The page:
Why Are Librarians Picking So Many Fights?

At the end of last week, I asked on Twitter if people thought Amazon was a threat. This was on the heels of their announcement that the company was getting the Harry Potter books for the Kindle Lending Library. There was a ripple through the librarian social media and I wanted to get a barometer reading from my Twitter followers which seemed split between saying yes and no.

Over the weekend, I’ve started to think that it’s the wrong question. Hell, it’s the wrong line of thought. This feels like the picking of a fight; worse, it is the instigation of an unnecessary conflict. Why? Because some company deigned to add a service that mimics a function that the library serves. To add insult to injury, they made a reference to the long waits for library eBooks in their announcement. If my peers are going to get up in arms about one line in a product announcement, this just demonstrates how thin our skin is at the moment.

Perhaps it is more of a reaction to the unfairness felt by public librarians at the hands of publishers over the issue of eBooks, but Amazon isn’t the culprit for the eBook lending woes. Whether Amazon will allow library lending from their own publishing arm is something yet to be seen; I would not rule it out nor would I hold my breath waiting for it. But that move will not make or break public libraries either.

Another company that raises some librarian blood pressures is Google. Aside from killing ready reference (in the nicest possible way), there are intermittent rows over privacy policies, that book scanning project that been stalled, the scholar search they created, and possibly that library partnership they abandoned a few year ago. While these differences are bound to occur between a global company and a vast and varied network of library entities, it does not rise to the declaration of war or threat level that some of my peers have proclaimed. Yes, there is overlap in some of the services that Google and the library provide, but there are still a vast number of differences in goals, direction, principles, and execution that do not put the two on a collision course.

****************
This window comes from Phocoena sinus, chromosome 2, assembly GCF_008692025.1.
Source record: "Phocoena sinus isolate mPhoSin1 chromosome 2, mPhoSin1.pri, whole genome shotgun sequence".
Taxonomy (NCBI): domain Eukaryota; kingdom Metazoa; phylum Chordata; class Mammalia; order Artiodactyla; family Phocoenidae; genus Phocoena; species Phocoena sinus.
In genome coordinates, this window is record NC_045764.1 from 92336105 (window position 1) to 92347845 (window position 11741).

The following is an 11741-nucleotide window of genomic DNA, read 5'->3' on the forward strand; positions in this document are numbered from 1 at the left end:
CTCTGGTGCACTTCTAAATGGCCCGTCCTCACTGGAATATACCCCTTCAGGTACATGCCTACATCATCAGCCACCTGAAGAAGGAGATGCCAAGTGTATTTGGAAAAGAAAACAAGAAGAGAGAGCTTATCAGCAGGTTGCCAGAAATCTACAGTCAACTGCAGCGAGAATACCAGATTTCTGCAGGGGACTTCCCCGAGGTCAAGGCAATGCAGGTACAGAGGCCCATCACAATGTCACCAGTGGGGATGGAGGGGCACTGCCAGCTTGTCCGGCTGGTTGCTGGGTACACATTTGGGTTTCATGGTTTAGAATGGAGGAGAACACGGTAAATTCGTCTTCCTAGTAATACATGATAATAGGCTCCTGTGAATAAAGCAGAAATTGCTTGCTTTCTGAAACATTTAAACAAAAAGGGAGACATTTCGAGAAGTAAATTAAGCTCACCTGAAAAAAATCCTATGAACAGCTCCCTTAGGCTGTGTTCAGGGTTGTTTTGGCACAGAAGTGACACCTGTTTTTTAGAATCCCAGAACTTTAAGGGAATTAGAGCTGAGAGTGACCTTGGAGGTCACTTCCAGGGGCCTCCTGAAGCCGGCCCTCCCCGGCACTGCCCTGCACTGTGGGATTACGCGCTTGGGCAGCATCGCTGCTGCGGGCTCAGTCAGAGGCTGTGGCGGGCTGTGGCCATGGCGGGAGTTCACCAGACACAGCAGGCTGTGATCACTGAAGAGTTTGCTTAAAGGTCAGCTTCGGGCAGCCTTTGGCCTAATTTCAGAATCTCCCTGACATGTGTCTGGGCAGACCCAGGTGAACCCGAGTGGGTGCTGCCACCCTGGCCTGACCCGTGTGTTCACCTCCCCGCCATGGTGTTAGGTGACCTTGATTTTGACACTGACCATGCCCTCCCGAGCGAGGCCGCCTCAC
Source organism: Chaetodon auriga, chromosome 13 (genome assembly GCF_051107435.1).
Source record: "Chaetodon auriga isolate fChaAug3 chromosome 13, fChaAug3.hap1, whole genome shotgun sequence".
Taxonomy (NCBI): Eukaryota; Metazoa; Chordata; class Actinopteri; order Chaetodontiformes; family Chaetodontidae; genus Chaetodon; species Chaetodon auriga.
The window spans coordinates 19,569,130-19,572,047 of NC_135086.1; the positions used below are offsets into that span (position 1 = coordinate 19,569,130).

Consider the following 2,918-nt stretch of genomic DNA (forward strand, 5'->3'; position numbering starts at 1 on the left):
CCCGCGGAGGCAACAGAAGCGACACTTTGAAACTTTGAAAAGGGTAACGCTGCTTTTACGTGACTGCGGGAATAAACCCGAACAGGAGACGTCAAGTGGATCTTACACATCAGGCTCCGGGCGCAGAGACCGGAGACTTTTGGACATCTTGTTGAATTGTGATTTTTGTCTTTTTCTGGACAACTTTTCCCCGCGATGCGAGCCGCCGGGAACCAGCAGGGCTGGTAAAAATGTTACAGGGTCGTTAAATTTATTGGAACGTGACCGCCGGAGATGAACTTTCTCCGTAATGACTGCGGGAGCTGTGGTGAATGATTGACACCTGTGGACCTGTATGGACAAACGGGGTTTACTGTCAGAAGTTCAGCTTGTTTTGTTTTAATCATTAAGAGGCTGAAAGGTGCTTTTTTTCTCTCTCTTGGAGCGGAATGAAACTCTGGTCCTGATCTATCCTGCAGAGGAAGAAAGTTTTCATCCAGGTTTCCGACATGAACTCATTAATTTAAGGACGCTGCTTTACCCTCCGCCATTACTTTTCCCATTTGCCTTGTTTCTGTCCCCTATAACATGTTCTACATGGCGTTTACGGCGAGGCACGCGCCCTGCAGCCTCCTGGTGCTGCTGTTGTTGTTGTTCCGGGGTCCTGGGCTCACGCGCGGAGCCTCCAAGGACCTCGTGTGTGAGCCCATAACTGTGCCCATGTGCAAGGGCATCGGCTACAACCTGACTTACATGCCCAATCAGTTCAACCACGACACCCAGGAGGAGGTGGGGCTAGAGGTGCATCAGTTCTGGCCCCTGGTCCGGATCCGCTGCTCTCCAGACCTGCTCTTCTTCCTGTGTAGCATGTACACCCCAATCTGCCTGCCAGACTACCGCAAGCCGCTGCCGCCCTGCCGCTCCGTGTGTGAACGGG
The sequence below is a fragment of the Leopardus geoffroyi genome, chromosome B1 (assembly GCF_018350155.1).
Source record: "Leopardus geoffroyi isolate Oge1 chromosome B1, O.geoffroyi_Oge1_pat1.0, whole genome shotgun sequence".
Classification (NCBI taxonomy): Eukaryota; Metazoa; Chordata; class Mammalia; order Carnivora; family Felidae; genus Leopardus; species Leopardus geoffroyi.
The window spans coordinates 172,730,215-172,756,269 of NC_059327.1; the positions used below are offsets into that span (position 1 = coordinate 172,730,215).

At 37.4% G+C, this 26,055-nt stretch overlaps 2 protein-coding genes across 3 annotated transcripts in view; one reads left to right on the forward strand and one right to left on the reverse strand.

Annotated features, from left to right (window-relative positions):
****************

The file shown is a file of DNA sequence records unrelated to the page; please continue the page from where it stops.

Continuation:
As of this moment, I have yet to see Amazon or Google (or any other company for that matter) as being the reason cited that any library has been cut or closed. It’s always been a matter of political will, whether it is local, state, or national. The threat is not from these companies or ones like them; it is from our own communities. In fact, our communities are a bigger actual threat than the imagined threats from these outside entities. Our communities are the investors, the stakeholders, and the immediate purse string holders. It doesn’t get any more “power over life” than that.

I should say for the record that there are some fights that are worth picking. (*cough*the academic publishing model*cough*inadequate public funding models*cough*recognition of the school librarian as a fellow teacher and educator*cough*) But looking for a fight with anyone who glances over at our setups is a bit, well, psychotic. There are real threats out there that need to be confronted, but this inclination to fight any threat (real or perceived) sounds very Dick Cheney-ish. Such continued behavior is a waste of valuable resources (most notably time and energy), it leads to issue and threat fatigue, and distracts from the attitudes, perceptions, and people who can ultimately shut a library down.

So, before you go and shout to the world about something that is a ‘library killer’, please take some time to get some perspective on how and why it would. The world is full of enough fears, it doesn’t need someone to conjure up new ones.

21 thoughts on “Why Are Librarians Picking So Many Fights?

  1. It is somewhat annoying to have an ebook vendor promoting how great it is that they can lend unlimited copies of the same book – because it’s digital – while the library community is hampered by being limited to lending only one copy of an e-book at a time – because it’s digital. That aside, it looks like the past has shown that cooptition is a better path than battle mode. We need to continue to look for the opportunities in our communities that arise when there’s a need that no one else is satisfying – where our talents can provide a solution – and where the corporations are too big or uninterested (no profit motivation) to get involved.

    • Exactly, Steven. Well spoken. I think that libraries can do much more within their mission that is unique to their communities and not something that is going to be duplicated by other interests or businesses.

  2. At least every week, a patron rather defiantly announces to me that s/he uses Google or Wikipedia or Amazon or ebooks, and waits eagerly for me to lose it in the face of such disloyalty.